Legal Video Marketing Question: Publicity Rights Vs. Right of Privacy?

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In our new legal video marketing series, we answer a question submitted by one of our readers, who asks: “Is it legal for an individual to video record patrons in a restaurant and post it on the Internet?” Read his personal story and what our attorney colleague has to say. The answer may surprise you!

I see deaf people – lets video them! (?)

After posting our popular article on “Celebrity usage in online video marketing,” we received the following reader question:

“Is it legal for an individual to video record patrons in a restaurant and post it on the Internet? I was with a group of deaf people and our conversation, in sign language, was uploaded and made available to the public. The person who took the video said he had a right to take the video and upload it because we were in a restaurant. This person says he plans to follow this group of deaf people from restaurant to restaurant, record us and upload it on YouTube. Surely this is not legal but I can’t fine anything definitive on the Web.”

Deaf-people video stalker… REALLY?

Now to me, it sounds rather peculiar that this person is going to follow a single group of deaf people from restaurant-to-restaurant. (What is this guy, a stalker?) It also sounds eerie considering that we didn’t receive any information on whatever the purpose the guy had in mind for video recording this particular group and publishing it on the Web, which makes it sound like there could be some kind of personal agenda involved here. (Plus we didn’t receive a link to the actual video, so it’s impossible to know all the facts, but what evidence may exist.)

That being said, at least hypothetically, this does touch on an important legal issue with online video marketing we’ve covered a lot here: Right of Publicity.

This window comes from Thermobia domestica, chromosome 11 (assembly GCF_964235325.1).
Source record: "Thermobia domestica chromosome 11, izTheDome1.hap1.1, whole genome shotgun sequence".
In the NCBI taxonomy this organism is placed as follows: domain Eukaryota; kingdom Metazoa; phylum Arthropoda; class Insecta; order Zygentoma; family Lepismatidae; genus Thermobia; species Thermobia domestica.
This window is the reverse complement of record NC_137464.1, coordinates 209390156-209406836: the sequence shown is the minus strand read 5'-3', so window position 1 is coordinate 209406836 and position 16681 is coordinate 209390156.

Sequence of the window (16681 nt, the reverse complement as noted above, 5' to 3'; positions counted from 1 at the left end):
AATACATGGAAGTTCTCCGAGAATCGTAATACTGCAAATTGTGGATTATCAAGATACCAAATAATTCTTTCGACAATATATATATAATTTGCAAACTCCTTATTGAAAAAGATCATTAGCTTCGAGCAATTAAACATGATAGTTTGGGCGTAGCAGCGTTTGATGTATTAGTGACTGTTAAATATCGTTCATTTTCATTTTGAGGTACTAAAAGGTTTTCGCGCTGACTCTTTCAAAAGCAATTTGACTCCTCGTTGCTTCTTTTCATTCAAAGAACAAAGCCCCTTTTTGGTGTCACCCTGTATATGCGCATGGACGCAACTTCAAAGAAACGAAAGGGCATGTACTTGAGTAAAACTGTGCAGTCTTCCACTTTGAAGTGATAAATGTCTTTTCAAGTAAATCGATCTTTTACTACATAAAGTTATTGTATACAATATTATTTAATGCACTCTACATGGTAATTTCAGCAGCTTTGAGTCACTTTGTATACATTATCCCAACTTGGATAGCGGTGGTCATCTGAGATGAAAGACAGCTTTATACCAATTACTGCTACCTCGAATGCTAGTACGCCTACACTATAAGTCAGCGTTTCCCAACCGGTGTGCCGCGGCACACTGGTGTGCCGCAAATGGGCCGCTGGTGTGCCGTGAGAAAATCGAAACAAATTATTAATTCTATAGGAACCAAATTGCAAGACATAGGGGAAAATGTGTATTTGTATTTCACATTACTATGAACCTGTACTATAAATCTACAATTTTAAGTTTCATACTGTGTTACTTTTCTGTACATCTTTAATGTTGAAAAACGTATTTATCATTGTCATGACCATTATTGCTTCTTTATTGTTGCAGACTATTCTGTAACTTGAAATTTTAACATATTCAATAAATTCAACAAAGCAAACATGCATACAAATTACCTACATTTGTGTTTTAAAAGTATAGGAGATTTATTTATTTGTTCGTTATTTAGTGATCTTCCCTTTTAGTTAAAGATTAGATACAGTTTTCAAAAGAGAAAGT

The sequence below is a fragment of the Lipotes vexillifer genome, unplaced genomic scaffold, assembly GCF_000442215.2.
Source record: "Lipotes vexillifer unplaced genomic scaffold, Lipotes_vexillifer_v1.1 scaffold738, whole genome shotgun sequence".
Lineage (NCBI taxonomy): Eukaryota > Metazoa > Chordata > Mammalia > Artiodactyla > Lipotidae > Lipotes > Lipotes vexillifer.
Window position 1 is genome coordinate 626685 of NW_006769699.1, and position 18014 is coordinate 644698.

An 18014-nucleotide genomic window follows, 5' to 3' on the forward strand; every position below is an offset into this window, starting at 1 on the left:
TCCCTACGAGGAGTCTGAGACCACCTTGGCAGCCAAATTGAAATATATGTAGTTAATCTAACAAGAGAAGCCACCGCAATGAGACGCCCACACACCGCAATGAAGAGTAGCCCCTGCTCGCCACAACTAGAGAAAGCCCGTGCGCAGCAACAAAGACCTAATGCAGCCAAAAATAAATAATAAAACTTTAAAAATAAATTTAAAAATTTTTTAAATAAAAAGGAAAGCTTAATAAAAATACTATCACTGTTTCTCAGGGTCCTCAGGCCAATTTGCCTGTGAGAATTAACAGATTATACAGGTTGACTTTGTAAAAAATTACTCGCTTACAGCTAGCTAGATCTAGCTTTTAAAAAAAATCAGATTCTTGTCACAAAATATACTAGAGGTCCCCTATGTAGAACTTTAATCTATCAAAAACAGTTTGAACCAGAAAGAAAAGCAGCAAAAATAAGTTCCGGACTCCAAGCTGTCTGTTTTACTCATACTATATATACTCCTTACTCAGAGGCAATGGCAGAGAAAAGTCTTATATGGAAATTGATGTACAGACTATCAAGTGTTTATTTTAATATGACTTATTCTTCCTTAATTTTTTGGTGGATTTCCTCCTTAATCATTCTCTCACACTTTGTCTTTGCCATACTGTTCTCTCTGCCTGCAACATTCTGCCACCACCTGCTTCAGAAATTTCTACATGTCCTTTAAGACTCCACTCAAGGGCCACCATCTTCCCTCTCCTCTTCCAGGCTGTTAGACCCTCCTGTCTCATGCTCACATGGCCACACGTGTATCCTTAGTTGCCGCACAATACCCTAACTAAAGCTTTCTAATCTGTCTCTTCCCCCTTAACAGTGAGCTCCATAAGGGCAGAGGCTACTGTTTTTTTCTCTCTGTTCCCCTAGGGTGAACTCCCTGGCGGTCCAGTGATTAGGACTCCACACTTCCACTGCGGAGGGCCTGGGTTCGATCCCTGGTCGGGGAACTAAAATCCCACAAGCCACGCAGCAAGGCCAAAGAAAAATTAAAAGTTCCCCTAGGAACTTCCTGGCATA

Right of privacy versus right of publicity

Our attorney colleague, David M. Adler of Adler & Franczyk law firm in Chicago, weighs in on the issue:

“The question presents two issues: right of privacy and right of publicity.” Says David. “Without further information, it’s hard to give a definitive answer to the question. But here is some basic guidance…”

Privacy and publicity rights are based on jurisdiction and commercial use

“First, with respect to “right of privacy,” this really isn’t a violation of the subject’s rights.” Says David. “Assuming that they were in a public place (restaurant) then they really have no expectation of privacy. This is no different than being recorded on a store’s security camera But because of the lack of facts, it is hard to say where the subject’s rights are in a right of publicity analysis.

“Now, if the subject was in a jurisdiction that has right of publicity protection, AND if the video was being used to promote a commercial product or service, then there would likely be a right of publicity violation.”

“If, on the other hand, the video is NOT being used in a commercial manner, then it is unlikely that this video violates the subject’s right of publicity.

Grant’s Rant: Use some common sense!

So here’s my “skinny on the vinny” (and by that I mean, “video”) is this: If its important to you to protect your own right of privacy with someone video recording you in a public place, including a restaurant, know what the right of privacy laws are in your jurisdiction. You can also go up to the person to find out what is the purpose of their video recording, ask where the piece is going to be featured, and simply request not to be recorded. You can also request the contact information of that person, if it matters that much to you. And if you simply don’t want them to be doing any recording, you can bring it up with the restaurant or store owner, and tell them what the person is doing and that its bothering you and your guests. Typically they’ll acquiesce since it’s a legitimate request and they want your business.

I still can’t wrap my head around why someone would find it of public interest to record deaf people doing sign language for non-commercial use. Even for commercial use, it sure is a stretch. (Personally, I think it would make a much more interesting video to video record the person who’s stalking deaf-people and post THAT online.)

What’s your legal video marketing question?

Have any legal-related questions with online video marketing, or online video in general? Please comment below on this post with your question and we’ll select one for a post on ReelSEO and a public answer everyone can benefit from. And of course, if you need some good professional legal advice with online video, do consider contacting our legal colleagues at ReelSEO: attorney David M. Adler in Chicago , and attorney Mark J. Rosenberg of Sills, Cummis & Gross in New York!


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